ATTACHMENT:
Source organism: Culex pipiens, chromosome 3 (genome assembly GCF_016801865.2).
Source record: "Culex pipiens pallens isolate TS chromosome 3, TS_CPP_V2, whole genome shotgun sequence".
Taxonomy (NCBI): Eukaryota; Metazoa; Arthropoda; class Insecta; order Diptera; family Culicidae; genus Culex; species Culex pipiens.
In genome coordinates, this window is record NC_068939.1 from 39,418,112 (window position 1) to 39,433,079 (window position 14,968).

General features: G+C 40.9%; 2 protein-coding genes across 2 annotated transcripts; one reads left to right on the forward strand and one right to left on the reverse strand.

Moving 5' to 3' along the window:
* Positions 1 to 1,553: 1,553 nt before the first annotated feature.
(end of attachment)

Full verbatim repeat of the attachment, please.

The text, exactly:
Source organism: Culex pipiens, chromosome 3 (genome assembly GCF_016801865.2).
Source record: "Culex pipiens pallens isolate TS chromosome 3, TS_CPP_V2, whole genome shotgun sequence".
Taxonomy (NCBI): Eukaryota; Metazoa; Arthropoda; class Insecta; order Diptera; family Culicidae; genus Culex; species Culex pipiens.
In genome coordinates, this window is record NC_068939.1 from 39,418,112 (window position 1) to 39,433,079 (window position 14,968).

General features: G+C 40.9%; 2 protein-coding genes across 2 annotated transcripts; one reads left to right on the forward strand and one right to left on the reverse strand.

Moving 5' to 3' along the window:
* Positions 1 to 1,553: 1,553 nt before the first annotated feature.